#WA129 release!

WA129 Georges front cover only no bleedSelected from thousands of submissions by Washington poets, state poet laureate Tod Marshall’s WA129 features the overwhelming talent of the state’s writers.

Honoring Washington’s 129 years of statehood, this anthology features 129 Washington poets, some published for the first time. Each poem beautifully describes a deep felt connection to Washington through poems of cherished hometowns, Washington’s wonderous landscapes, racial divisions and cultures, experiences only found in this great state, and a variety of other topics. This is an expansive and memorable collection of voices.

Notable authors include Elizabeth Austen (Washington Poet Laureate 2014-2016), Sherman Alexie, Linda Bierds, Kathleen Flenniken (Washington Poet Laureate 2012-2014), Tess Gallagher, Samuel Green (Inaugural Washington Poet Laureate), Christopher Howell, Richard Kenney, Heather McHugh, Laura Read, Tom Robbins, Katrina Roberts, Derek Sheffield, Martha Silano, Ellen Welcker, Nance Van Winckel, Katharine Whitcomb, and Maya Jewell Zeller.

Poets will read from the anthology at a special launch event in the state capitol on Thursday, April 13th. Tod Marshall will be featuring it at events across the state throughout the spring (event calendar coming soon), and it will be available in bookstores state-wide. If you can’t wait, it is also available now on Amazon.

For retail and bulk orders, email sagehillpress@yahoo.com.

 

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#WA129 release!

Release: After Our Departure

On sale today!

After Our Departure, by Ben Cartwright
winner of the Powder Horn Prize, selected by Nance Van Winckel
featuring original cover and interior art by printmaker Lindsey Merrell

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In her introduction, Nance says

What first struck me as I read Ben Cartwright’s poems was the scintillating language. Even when bravely addressing the ho-hum moments of drudgery in daily living, Cartwright employs a certain muscularity and musicality. In fact, reading these poems I often felt myself teetering between extremes I recognize from actual life: energy/vitality/buoyancy vs. duty/stasis/entropy. The poems pace the long plank of these mental and emotional states, and even as we hover and balance near the fulcrum, we sense what’s on either side, what looms, what awaits.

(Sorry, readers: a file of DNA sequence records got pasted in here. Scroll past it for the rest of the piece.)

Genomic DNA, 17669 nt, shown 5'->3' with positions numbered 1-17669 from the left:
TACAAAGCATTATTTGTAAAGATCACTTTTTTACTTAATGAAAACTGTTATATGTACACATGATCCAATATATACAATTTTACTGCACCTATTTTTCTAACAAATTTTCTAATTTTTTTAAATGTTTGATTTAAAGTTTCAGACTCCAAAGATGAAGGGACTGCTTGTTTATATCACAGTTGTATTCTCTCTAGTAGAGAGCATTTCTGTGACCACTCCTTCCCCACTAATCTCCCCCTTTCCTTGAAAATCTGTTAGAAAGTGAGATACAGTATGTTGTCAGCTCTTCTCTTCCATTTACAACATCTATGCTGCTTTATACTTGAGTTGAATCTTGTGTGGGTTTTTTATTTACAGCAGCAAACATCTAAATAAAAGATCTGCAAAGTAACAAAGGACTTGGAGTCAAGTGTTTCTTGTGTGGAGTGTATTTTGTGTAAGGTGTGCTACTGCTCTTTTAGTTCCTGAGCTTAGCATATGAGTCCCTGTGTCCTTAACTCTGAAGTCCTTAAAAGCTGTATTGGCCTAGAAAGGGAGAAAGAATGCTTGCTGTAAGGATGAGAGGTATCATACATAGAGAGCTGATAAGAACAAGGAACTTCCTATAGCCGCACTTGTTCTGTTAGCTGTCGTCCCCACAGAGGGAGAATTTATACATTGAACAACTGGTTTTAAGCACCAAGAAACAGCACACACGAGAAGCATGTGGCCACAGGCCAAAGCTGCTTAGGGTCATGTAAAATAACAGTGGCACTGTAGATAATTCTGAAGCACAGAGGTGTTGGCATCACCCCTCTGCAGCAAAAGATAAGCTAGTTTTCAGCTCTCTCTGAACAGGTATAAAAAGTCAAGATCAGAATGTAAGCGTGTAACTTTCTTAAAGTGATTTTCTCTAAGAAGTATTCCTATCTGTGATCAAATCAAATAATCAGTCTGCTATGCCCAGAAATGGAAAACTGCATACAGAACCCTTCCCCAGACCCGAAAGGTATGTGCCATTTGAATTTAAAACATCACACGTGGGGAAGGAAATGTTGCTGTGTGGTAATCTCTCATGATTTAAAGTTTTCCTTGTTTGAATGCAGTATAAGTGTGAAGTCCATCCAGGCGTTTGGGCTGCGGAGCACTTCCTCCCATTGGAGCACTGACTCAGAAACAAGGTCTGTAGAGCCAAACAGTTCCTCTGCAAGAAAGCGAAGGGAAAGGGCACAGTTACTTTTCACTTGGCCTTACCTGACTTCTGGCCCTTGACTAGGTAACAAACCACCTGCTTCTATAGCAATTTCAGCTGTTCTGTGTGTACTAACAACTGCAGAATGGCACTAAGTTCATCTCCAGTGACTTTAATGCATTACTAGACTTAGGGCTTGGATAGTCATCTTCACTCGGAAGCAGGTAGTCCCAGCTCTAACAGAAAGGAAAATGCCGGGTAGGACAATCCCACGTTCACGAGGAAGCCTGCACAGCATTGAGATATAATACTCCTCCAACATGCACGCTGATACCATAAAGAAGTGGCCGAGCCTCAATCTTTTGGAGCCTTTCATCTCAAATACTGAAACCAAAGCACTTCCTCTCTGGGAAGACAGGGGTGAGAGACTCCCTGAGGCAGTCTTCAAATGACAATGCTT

Washington state poet laureate Tod Marshall:

“Nothing takes flight from me again,” a speaker in one of Cartwright’s poems announces, and the ongoing struggle against Romantic airiness propels this book.  And yet: the poems never fully embrace this declaration, never fully abandon the possibility of flight.  Which is to say:  the poet is smart, funny, and appropriately suspicious of his making.  Which is to say:  the poems in this book challenge, entertain, and compel readers to think and rethink expectations (of the poems, poet, and poetry).  There are sonically snap-chatty moments blisteringly aware of their sonic smirky-ness: “Still, I is shrill. / I flits in this, / pissing blight. / I is birthright.” There are imagistic and tender moments abashedly peeping from the pages.  And oh, did I mention that there are wacky and memorable illustrations, bizzaro voices, and formal dexterity to boot?  There are also no easy solutions to the tensions Cartwright explores; just “because we’re bored down here” and good things “take a little bit of time” should we abandon the possibility of “flight?”  As the title of the collection suggests, these poems resonate after their departure:  what more can one ask of a work of art?

Click here to order your copy today!

Or, if you are in Spokane, come to Auntie’s at 7:00 p.m. tonight to hear Ben read from the book.

Release: After Our Departure

Railtown Almanac

Railtown is complete! It will go to the printer on Monday, and we’ll have it in hand soon after. Our first public launch event will be Saturday, November 1 at Auntie’s bookstore, and readings throughout the end of the year at the Downtown Library, Spokane County Library locations, and the Book Parlor.

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Railtown Almanac